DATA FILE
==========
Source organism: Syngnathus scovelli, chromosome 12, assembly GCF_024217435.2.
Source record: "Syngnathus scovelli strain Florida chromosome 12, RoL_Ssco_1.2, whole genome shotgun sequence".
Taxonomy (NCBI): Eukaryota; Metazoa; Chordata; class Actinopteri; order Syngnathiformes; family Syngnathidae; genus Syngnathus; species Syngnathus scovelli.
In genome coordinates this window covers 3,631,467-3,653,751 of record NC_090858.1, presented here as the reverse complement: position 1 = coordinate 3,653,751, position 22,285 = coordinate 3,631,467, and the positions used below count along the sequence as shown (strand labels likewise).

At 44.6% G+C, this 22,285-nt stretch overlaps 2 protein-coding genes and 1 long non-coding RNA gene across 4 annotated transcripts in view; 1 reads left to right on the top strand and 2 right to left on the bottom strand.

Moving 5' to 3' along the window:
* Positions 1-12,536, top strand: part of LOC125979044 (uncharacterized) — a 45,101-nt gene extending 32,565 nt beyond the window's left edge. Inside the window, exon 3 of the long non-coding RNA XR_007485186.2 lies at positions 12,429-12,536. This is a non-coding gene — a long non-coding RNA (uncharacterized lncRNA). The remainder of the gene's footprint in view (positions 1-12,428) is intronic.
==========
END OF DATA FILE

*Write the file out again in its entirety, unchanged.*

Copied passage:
Source organism: Syngnathus scovelli, chromosome 12, assembly GCF_024217435.2.
Source record: "Syngnathus scovelli strain Florida chromosome 12, RoL_Ssco_1.2, whole genome shotgun sequence".
Taxonomy (NCBI): Eukaryota; Metazoa; Chordata; class Actinopteri; order Syngnathiformes; family Syngnathidae; genus Syngnathus; species Syngnathus scovelli.
In genome coordinates this window covers 3,631,467-3,653,751 of record NC_090858.1, presented here as the reverse complement: position 1 = coordinate 3,653,751, position 22,285 = coordinate 3,631,467, and the positions used below count along the sequence as shown (strand labels likewise).

At 44.6% G+C, this 22,285-nt stretch overlaps 2 protein-coding genes and 1 long non-coding RNA gene across 4 annotated transcripts in view; 1 reads left to right on the top strand and 2 right to left on the bottom strand.

Moving 5' to 3' along the window:
* Positions 1-12,536, top strand: part of LOC125979044 (uncharacterized) — a 45,101-nt gene extending 32,565 nt beyond the window's left edge. Inside the window, exon 3 of the long non-coding RNA XR_007485186.2 lies at positions 12,429-12,536. This is a non-coding gene — a long non-coding RNA (uncharacterized lncRNA). The remainder of the gene's footprint in view (positions 1-12,428) is intronic.